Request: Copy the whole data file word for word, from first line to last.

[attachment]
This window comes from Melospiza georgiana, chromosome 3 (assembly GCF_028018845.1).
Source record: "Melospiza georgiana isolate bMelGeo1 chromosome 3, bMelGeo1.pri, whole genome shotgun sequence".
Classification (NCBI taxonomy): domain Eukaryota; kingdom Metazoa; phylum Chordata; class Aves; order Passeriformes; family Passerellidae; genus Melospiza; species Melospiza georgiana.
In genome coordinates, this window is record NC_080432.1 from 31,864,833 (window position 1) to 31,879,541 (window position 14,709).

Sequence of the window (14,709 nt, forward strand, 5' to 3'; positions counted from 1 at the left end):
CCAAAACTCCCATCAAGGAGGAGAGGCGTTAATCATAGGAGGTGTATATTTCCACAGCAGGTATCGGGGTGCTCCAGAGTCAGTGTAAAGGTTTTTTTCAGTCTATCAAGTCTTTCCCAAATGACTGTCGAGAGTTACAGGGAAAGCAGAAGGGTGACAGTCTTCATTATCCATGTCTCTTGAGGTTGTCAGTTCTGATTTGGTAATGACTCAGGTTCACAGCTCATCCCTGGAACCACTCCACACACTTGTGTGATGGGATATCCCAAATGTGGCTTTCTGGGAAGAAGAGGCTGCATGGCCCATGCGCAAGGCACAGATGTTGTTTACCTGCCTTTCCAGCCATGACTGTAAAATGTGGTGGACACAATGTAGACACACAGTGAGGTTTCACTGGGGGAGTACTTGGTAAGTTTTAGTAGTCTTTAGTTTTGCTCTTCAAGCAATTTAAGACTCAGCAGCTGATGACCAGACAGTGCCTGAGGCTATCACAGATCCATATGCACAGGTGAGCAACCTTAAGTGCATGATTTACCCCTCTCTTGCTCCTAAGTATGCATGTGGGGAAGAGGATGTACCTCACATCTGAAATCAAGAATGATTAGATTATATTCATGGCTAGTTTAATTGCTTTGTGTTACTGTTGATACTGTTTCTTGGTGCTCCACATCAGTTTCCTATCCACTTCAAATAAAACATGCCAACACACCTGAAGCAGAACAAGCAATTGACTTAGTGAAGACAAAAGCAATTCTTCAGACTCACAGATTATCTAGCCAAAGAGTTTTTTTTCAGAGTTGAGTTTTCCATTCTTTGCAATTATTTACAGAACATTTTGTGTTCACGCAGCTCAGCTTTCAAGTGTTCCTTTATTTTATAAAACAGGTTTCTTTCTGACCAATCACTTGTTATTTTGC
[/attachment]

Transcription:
This window comes from Melospiza georgiana, chromosome 3 (assembly GCF_028018845.1).
Source record: "Melospiza georgiana isolate bMelGeo1 chromosome 3, bMelGeo1.pri, whole genome shotgun sequence".
Classification (NCBI taxonomy): domain Eukaryota; kingdom Metazoa; phylum Chordata; class Aves; order Passeriformes; family Passerellidae; genus Melospiza; species Melospiza georgiana.
In genome coordinates, this window is record NC_080432.1 from 31,864,833 (window position 1) to 31,879,541 (window position 14,709).

Sequence of the window (14,709 nt, forward strand, 5' to 3'; positions counted from 1 at the left end):
CCAAAACTCCCATCAAGGAGGAGAGGCGTTAATCATAGGAGGTGTATATTTCCACAGCAGGTATCGGGGTGCTCCAGAGTCAGTGTAAAGGTTTTTTTCAGTCTATCAAGTCTTTCCCAAATGACTGTCGAGAGTTACAGGGAAAGCAGAAGGGTGACAGTCTTCATTATCCATGTCTCTTGAGGTTGTCAGTTCTGATTTGGTAATGACTCAGGTTCACAGCTCATCCCTGGAACCACTCCACACACTTGTGTGATGGGATATCCCAAATGTGGCTTTCTGGGAAGAAGAGGCTGCATGGCCCATGCGCAAGGCACAGATGTTGTTTACCTGCCTTTCCAGCCATGACTGTAAAATGTGGTGGACACAATGTAGACACACAGTGAGGTTTCACTGGGGGAGTACTTGGTAAGTTTTAGTAGTCTTTAGTTTTGCTCTTCAAGCAATTTAAGACTCAGCAGCTGATGACCAGACAGTGCCTGAGGCTATCACAGATCCATATGCACAGGTGAGCAACCTTAAGTGCATGATTTACCCCTCTCTTGCTCCTAAGTATGCATGTGGGGAAGAGGATGTACCTCACATCTGAAATCAAGAATGATTAGATTATATTCATGGCTAGTTTAATTGCTTTGTGTTACTGTTGATACTGTTTCTTGGTGCTCCACATCAGTTTCCTATCCACTTCAAATAAAACATGCCAACACACCTGAAGCAGAACAAGCAATTGACTTAGTGAAGACAAAAGCAATTCTTCAGACTCACAGATTATCTAGCCAAAGAGTTTTTTTTCAGAGTTGAGTTTTCCATTCTTTGCAATTATTTACAGAACATTTTGTGTTCACGCAGCTCAGCTTTCAAGTGTTCCTTTATTTTATAAAACAGGTTTCTTTCTGACCAATCACTTGTTATTTTGC